Under the timeline laid out in the revised settlement, the Justice Department would have until Feb. 4 to file its opinion about the changes. The revised settlement suggests that a final hearing be scheduled for Feb. 18.

French and German officials also protested the settlement, arguing that it’s so broad that it could infringe on copyrights in their countries.

The revised settlement would apply only to books registered with the U.S. copyright office or published in Canada, the United Kingdom or Australia.

Much of the concern about the settlement has focused on whether it would give Google a monopoly on so-called “orphan works” — out-of-print books that are still protected by copyright but whose writers’ whereabouts are unknown.

If the writers or their heirs don’t stake a claim to their works, the original settlement calls for any money made from the sales of their books to go into a pool that eventually would be shared among the authors and publishers who had stepped forward to work with Google.

The revised settlement will designate an independent party to oversee the financial interests of the orphan books’ copyright owners. Proceeds from the sales to orphan books also would be held for 10 years, up from five years in the original agreement. After that, the money would be given to charities.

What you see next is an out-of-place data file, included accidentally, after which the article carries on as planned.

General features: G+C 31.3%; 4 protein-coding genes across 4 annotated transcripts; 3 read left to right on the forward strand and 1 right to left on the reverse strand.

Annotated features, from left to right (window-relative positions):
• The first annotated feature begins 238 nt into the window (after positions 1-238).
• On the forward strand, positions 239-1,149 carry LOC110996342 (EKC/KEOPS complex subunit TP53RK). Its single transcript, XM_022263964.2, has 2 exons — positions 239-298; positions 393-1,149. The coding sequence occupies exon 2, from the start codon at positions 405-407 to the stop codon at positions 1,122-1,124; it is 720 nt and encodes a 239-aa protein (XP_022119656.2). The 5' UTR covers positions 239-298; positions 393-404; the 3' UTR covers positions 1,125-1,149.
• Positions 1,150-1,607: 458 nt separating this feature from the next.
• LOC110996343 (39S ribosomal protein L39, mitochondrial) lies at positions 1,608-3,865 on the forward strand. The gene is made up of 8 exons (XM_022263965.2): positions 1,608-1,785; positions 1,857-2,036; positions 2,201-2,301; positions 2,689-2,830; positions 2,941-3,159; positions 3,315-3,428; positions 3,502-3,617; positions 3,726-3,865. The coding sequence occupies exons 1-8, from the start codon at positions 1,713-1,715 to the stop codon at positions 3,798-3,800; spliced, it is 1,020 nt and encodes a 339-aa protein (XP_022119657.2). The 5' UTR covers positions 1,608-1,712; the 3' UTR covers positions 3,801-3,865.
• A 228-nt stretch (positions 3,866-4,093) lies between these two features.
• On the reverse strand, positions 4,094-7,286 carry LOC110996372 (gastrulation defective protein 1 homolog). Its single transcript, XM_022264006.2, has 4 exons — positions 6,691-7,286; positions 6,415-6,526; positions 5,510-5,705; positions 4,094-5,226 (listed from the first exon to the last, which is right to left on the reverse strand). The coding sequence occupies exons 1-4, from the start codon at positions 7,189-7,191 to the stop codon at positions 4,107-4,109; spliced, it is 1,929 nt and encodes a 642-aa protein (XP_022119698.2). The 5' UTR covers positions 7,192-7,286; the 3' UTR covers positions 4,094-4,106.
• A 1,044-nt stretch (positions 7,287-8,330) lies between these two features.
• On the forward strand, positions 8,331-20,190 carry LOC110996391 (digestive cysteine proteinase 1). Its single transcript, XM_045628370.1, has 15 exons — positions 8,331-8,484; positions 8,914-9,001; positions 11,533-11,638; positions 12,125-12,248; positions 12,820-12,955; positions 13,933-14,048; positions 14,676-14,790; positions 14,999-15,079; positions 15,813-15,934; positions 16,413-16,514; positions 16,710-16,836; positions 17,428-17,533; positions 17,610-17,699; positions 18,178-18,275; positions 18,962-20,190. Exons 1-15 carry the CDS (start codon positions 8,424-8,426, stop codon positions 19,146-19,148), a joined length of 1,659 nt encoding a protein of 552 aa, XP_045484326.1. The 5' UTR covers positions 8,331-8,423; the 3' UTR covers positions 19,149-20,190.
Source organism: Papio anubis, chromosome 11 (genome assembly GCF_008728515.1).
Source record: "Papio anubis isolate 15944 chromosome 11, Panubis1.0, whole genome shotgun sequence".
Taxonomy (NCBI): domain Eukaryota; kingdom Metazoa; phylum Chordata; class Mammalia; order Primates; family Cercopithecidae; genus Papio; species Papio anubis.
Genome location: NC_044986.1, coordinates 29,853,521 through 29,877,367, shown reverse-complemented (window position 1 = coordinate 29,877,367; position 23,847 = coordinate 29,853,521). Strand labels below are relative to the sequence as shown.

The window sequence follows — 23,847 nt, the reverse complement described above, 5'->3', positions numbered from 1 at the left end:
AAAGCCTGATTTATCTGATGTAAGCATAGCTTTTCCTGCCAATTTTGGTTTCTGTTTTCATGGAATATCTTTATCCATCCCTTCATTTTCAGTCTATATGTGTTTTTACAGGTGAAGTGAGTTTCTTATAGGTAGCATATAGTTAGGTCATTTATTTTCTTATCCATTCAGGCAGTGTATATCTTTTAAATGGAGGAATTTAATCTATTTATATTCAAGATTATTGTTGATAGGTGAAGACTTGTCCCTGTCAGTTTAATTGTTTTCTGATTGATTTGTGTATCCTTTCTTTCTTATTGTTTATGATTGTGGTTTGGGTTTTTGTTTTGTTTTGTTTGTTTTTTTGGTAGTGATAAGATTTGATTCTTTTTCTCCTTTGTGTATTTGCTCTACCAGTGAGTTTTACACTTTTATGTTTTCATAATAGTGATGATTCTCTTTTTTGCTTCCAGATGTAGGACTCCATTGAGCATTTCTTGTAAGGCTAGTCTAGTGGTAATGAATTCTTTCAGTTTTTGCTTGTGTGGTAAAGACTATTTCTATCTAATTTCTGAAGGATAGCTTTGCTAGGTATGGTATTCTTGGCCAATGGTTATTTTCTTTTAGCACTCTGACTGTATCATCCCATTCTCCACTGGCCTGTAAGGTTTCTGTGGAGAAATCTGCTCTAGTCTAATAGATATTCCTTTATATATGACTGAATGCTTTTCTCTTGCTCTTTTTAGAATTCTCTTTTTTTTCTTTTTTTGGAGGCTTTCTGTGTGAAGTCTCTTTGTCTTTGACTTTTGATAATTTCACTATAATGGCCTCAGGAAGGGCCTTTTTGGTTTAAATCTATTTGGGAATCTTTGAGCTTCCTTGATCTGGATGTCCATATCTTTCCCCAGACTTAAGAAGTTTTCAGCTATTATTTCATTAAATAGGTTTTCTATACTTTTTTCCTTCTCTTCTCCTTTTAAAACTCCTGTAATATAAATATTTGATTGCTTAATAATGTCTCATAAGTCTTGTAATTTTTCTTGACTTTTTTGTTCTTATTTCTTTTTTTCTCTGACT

The revised settlement suggests that a final hearing be scheduled for Feb. 18.

Mobile

Huawei has a bold Plan B should tensions affect its software relationships

Huawei has its own software for smartphones and computers prepared, should its relationship with Google and Microsoft be adversely affected by ongoing tensions between it and the U.S..
Gaming

These are the must-have games that every Xbox One owner needs

More than four years into its life span, Microsoft's latest console is finally coming into its own. From Cuphead to Halo 5, the best Xbox One games offer something for players of every type.
Movies & TV

Disney Plus: Here’s what we know so far about the upcoming streaming service

Disney is bringing the full weight of its massive content library to its own streaming service in 2019. How will Disney Plus compare to Netflix, Hulu, and Amazon Prime? Here's what we know so far.
Cars

Ford to expand autonomous-car research in race to launch robo-taxi service

Ford is in a race with Waymo and GM Cruise to launch large-scale taxi and delivery services using autonomous vehicles. Already testing its technology in four U.S. cities, the automaker looks set to expand its program to a fifth.
Computing

At $99, Nvidia’s Jetson Nano minicomputer seeks to bring robotics to the masses

Nvidia announced a new A.I. computer, the Jetson Nano. This computer comes with an 128-core GPU that Nvidia claims can handle pretty much any A.I. framework you could imagine. At $99, it's an affordable way for A.I. newbies to get involved.